It’s easy to look at the nation’s capital these days and conclude that the place has deserted reality, to put it mildly. While everyone obsesses about tax reform and whether that will be a net gain or loss for taxpayers, budget deficits continue to soar, the national debt piles higher, and many very real problems facing the nation go unaddressed. It’s as if the entire D.C. establishment were acting out a farce in which both parties compete to see which one can best avoid reality rather than face it.
The hard reality is that the federal deficit this past fiscal year totaled $666 billion (maybe we should call it the “mark of the devil” deficit), and the national debt is over $20 trillion and climbing. If this rate of increase isn’t slowed, the nation could face $30 trillion in debt in 10 years, according to the nonpartisan Congressional Budget Office — truly dangerous fiscal territory.
Whether the economy grows substantially or not based on what Congress does on taxes, big deficits are projected for the foreseeable future. Eventually, as outsized federal government borrowing vacuums up huge loans, the inevitable result will be that interest rates will jump, private-sector borrowing will be crowded out, consumer confidence will plummet, and the country will slip into a deep recession, one potentially steeper and harder to shake off than the last one, in 2007-09. And since as much as a third of every dollar that the federal government borrows comes from outside the U.S. (i.e., China), we would end up owing our economic soul to foreigners, who could eventually demand a day of reckoning. We may indeed find that getting into fiscal hell is easier than getting out. Think it can’t happen? See Spain, or Greece, or Italy, or France . . .
So what do our leaders say about this looming threat? Republicans say, “Don’t worry, we’ll cut taxes and hope we grow out of the crisis.” Democrats say, “Don’t worry, let’s keep spending as usual and hope we don’t go broke.” This don’t-worry-be-happy attitude of the parties must change if we’re to avoid falling off the approaching fiscal cliff. It will require a fundamental shift in partisan attitudes that have poisoned recent efforts to get our fiscal house in order. Every aspect of federal spending must be examined. No program can remain sacrosanct.
And the one area that requires most urgent attention is “entitlements,” which consume well over half of the federal budget. That means dealing with the so-called third rail of federal spending, Medicare and Social Security. This spending has been off-limits for a generation. The last time modest changes were made to Social Security was in 1983. That was done only because President Reagan and Congress had established the bipartisan National Commission on Social Security Reform in 1981. It was chaired by Federal Reserve Chairman Alan Greenspan, and its members included my former colleague Patrick Moynihan, New York’s senior senator at the time.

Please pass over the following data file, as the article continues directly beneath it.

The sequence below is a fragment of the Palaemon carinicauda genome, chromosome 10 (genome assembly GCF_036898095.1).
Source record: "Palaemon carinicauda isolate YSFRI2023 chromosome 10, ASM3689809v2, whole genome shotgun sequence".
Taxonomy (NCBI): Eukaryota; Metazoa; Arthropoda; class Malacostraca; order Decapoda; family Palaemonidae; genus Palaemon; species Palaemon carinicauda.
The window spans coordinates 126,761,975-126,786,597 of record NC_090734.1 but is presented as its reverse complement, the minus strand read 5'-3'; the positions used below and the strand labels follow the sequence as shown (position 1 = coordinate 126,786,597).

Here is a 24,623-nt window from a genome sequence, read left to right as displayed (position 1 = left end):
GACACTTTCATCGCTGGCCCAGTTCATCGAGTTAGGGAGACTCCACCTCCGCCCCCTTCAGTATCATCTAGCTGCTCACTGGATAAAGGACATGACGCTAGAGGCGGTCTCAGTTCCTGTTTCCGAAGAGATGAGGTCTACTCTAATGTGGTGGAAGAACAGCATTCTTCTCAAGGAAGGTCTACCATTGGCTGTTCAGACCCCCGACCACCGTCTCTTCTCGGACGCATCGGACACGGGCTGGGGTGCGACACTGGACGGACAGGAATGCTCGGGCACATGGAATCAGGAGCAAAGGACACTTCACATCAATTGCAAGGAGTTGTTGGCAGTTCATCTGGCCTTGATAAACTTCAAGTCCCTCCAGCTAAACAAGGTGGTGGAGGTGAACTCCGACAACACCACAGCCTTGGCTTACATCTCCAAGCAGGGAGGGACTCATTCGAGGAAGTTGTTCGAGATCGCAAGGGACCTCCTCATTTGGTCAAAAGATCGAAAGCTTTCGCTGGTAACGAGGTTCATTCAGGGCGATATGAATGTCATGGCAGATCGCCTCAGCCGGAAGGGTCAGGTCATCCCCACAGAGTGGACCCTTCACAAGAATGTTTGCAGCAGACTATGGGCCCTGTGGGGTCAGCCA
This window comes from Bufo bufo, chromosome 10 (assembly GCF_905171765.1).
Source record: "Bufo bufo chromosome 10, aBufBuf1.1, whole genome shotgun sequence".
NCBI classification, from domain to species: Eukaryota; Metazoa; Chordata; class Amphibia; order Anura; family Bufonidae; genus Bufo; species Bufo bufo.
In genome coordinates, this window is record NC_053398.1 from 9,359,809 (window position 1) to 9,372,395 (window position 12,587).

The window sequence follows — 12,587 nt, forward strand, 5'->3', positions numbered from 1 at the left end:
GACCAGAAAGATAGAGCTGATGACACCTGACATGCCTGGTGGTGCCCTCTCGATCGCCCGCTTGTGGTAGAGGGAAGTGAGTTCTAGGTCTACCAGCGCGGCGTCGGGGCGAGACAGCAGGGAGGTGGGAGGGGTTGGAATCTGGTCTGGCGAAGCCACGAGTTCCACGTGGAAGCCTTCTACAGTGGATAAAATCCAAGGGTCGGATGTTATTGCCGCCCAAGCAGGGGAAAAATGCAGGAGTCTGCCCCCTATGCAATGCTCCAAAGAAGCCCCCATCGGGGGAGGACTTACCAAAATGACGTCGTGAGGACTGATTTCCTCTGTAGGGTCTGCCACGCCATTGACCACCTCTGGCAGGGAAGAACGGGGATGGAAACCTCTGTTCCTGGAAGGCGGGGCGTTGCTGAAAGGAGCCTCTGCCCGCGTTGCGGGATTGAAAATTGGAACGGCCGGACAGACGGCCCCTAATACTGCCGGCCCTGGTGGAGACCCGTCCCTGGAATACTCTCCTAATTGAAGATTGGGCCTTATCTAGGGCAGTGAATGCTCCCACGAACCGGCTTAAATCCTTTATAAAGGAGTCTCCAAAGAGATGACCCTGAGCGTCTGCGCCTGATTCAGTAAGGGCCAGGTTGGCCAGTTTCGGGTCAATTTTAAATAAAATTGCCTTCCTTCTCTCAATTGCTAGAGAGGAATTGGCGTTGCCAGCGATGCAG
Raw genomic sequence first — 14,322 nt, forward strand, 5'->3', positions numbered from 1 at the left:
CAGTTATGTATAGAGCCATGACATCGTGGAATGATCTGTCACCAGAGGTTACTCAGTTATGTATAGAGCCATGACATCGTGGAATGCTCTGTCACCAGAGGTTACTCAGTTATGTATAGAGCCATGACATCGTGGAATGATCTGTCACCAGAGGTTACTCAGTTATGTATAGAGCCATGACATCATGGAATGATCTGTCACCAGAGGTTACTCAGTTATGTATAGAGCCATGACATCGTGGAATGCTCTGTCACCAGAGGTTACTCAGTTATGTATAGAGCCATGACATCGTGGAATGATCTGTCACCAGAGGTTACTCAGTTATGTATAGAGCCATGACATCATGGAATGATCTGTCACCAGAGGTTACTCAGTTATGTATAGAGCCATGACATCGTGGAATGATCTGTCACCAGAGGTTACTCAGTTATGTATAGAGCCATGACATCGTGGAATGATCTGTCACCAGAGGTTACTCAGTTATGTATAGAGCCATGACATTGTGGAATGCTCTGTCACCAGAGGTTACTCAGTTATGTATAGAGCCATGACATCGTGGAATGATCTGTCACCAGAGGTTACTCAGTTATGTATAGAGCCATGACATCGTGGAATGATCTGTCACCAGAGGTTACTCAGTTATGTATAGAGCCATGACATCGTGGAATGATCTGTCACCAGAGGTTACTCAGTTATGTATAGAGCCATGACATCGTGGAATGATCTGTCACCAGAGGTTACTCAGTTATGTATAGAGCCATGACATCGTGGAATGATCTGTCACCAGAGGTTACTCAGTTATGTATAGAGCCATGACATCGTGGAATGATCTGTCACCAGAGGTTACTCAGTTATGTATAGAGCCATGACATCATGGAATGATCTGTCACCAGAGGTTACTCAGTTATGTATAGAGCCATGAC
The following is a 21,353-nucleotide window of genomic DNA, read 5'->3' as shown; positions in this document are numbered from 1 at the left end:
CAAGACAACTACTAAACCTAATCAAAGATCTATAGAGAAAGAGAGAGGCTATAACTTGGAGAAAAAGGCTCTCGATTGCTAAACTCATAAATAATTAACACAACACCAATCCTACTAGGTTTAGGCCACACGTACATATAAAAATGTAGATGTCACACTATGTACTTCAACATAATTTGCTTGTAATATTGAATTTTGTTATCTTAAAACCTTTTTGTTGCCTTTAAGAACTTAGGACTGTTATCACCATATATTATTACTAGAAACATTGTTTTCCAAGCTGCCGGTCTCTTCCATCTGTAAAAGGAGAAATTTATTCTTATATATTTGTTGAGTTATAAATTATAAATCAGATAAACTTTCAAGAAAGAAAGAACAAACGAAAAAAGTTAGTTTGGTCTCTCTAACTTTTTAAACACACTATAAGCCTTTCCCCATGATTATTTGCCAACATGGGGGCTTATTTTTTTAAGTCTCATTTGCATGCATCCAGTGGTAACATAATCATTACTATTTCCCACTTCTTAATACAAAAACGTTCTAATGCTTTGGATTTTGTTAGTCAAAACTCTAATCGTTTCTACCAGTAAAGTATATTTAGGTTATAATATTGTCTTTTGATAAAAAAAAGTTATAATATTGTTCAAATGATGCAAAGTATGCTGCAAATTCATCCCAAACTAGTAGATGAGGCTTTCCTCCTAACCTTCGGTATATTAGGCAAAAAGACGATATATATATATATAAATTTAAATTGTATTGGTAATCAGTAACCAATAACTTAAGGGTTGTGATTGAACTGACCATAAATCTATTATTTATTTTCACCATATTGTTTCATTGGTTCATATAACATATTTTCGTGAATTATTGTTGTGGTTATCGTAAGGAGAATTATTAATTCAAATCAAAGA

This distinguished group hammered out adjustments to Social Security that have helped keep it solvent for the last 34 years, including a key provision gradually raising the age of full Social Security benefits from 65 to 67. Congress adopted the commission’s proposals with overwhelming bipartisan majorities, and Social Security was saved for a time.
But it is again time to revisit this entitlement. Otherwise the Social Security system will run so short of funds that by 2035 it will be able to pay only three-quarters of benefits that retirees would otherwise expect. The reason? Since the program first began paying benefits in 1940, the average life expectancy for American men has increased to 76, and for women it has jumped to 81. And because members of the baby boom generation — those born from 1946 to 1964 — are entering retirement age in droves, still more pressure is being placed on the retirement system. In the meantime, the American workforce has shrunk, so fewer workers are contributing to Social Security, even as more people are entering the system. A revenue shortfall is thereby ensured.
Because of these factors, the Social Security system must again be adjusted to stay solvent. That can be achieved by gradually raising the retirement age to 69 over the next decade, following the pattern set by the last Social Security commission. It may take another special commission to propose a bipartisan solution, and if so the president and Congress should agree on one. The time to act is now, not when it’s too late.
This and other hard choices will need to be made if the U.S. is to avoid sinking into economic decline from which it may not be able to fully recover.
Al D’Amato, a former U.S. senator from New York, is the founder of Park Strategies LLC, a public policy and business development firm. Comments about this column? ADAmato@liherald.com.